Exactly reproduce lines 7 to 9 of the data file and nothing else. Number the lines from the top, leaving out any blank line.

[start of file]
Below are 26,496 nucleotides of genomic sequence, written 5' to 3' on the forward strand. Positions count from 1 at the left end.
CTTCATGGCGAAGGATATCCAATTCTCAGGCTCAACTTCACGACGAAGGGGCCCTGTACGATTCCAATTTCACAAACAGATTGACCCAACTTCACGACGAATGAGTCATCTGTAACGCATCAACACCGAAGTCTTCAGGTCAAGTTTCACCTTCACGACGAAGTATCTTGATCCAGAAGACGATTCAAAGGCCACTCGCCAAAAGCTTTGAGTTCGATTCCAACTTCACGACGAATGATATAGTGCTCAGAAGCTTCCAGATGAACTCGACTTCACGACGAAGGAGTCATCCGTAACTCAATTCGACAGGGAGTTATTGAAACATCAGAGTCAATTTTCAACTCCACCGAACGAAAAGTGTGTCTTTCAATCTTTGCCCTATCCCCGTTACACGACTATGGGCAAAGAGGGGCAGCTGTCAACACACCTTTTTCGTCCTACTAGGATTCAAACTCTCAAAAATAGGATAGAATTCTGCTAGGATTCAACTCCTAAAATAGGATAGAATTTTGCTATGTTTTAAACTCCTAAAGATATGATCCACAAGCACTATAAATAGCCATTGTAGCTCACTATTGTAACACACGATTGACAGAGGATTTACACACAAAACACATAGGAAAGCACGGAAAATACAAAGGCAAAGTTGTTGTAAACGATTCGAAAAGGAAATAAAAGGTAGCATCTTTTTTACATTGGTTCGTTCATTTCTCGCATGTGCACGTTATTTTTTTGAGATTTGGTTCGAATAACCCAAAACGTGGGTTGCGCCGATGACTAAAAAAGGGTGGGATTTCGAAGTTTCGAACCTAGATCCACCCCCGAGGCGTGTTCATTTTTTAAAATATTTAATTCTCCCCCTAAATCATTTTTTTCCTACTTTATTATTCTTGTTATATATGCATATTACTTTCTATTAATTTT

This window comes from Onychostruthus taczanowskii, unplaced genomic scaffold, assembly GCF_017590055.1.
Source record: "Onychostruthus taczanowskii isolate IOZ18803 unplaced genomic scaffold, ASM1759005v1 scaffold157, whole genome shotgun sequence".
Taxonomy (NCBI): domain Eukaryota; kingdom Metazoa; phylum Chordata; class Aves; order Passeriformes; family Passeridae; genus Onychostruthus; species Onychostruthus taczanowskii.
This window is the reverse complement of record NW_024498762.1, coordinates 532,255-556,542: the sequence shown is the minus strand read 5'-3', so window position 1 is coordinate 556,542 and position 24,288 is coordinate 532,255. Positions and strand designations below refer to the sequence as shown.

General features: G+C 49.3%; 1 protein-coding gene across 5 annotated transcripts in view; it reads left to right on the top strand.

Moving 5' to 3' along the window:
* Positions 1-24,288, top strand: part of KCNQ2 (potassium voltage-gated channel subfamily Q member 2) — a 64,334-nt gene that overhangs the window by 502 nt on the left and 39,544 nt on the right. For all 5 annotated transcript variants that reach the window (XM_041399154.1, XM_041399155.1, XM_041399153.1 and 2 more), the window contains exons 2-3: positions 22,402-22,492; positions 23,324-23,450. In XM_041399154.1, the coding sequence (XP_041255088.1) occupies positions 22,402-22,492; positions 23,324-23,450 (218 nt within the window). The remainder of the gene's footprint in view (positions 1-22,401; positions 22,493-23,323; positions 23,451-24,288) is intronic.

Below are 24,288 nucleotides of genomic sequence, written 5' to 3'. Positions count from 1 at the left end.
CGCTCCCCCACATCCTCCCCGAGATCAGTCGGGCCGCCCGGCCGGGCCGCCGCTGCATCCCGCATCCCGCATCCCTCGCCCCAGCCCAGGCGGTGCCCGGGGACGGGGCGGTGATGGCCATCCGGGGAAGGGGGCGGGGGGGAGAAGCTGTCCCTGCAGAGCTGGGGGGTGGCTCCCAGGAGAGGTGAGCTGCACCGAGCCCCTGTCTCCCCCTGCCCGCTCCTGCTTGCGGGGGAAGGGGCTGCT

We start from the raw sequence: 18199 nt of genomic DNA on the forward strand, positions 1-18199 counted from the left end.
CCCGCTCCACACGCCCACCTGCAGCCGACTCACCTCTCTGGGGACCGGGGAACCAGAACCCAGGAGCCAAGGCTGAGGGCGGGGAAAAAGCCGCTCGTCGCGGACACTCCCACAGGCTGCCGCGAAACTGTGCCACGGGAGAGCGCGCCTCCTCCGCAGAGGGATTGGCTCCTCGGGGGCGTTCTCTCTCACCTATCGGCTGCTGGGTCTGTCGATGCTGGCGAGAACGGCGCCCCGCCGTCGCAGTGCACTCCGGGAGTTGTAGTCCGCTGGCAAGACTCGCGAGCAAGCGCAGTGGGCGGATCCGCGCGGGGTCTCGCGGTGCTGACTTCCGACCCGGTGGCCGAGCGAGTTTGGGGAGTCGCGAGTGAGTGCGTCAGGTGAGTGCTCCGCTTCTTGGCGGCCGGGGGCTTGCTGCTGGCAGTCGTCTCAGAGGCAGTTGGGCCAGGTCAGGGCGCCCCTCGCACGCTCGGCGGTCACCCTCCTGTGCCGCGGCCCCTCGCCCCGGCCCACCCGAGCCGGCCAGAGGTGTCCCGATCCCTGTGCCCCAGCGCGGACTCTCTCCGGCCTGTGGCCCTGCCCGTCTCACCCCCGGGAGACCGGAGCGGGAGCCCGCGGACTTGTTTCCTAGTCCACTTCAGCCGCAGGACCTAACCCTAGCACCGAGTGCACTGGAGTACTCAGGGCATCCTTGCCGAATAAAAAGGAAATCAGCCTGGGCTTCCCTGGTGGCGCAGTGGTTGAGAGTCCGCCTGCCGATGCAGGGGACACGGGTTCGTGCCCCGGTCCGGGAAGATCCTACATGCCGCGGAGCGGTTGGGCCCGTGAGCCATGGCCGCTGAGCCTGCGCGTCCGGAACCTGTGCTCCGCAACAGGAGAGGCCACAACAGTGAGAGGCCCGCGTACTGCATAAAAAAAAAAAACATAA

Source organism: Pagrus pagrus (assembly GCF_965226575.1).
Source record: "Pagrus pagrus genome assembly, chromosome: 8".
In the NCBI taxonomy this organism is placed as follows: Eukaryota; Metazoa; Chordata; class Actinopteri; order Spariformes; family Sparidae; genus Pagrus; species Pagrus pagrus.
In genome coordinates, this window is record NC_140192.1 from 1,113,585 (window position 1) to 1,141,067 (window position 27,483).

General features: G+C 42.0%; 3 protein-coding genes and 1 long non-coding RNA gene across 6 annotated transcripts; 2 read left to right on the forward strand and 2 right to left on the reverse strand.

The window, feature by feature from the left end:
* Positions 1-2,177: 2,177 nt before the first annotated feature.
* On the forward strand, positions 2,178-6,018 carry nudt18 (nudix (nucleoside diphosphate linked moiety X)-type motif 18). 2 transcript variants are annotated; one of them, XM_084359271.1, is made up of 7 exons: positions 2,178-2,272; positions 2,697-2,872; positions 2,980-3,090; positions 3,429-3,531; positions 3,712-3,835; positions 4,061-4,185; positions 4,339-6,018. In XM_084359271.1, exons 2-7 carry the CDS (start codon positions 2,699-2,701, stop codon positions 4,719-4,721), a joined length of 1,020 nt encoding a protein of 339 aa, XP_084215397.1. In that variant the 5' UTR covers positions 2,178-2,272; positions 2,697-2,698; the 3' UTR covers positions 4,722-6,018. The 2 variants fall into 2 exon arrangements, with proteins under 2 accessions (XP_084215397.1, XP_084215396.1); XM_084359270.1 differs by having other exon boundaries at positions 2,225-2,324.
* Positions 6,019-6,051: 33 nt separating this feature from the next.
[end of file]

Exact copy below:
General features: G+C 49.3%; 1 protein-coding gene across 5 annotated transcripts in view; it reads left to right on the top strand.

Moving 5' to 3' along the window:
* Positions 1-24,288, top strand: part of KCNQ2 (potassium voltage-gated channel subfamily Q member 2) — a 64,334-nt gene that overhangs the window by 502 nt on the left and 39,544 nt on the right. For all 5 annotated transcript variants that reach the window (XM_041399154.1, XM_041399155.1, XM_041399153.1 and 2 more), the window contains exons 2-3: positions 22,402-22,492; positions 23,324-23,450. In XM_041399154.1, the coding sequence (XP_041255088.1) occupies positions 22,402-22,492; positions 23,324-23,450 (218 nt within the window). The remainder of the gene's footprint in view (positions 1-22,401; positions 22,493-23,323; positions 23,451-24,288) is intronic.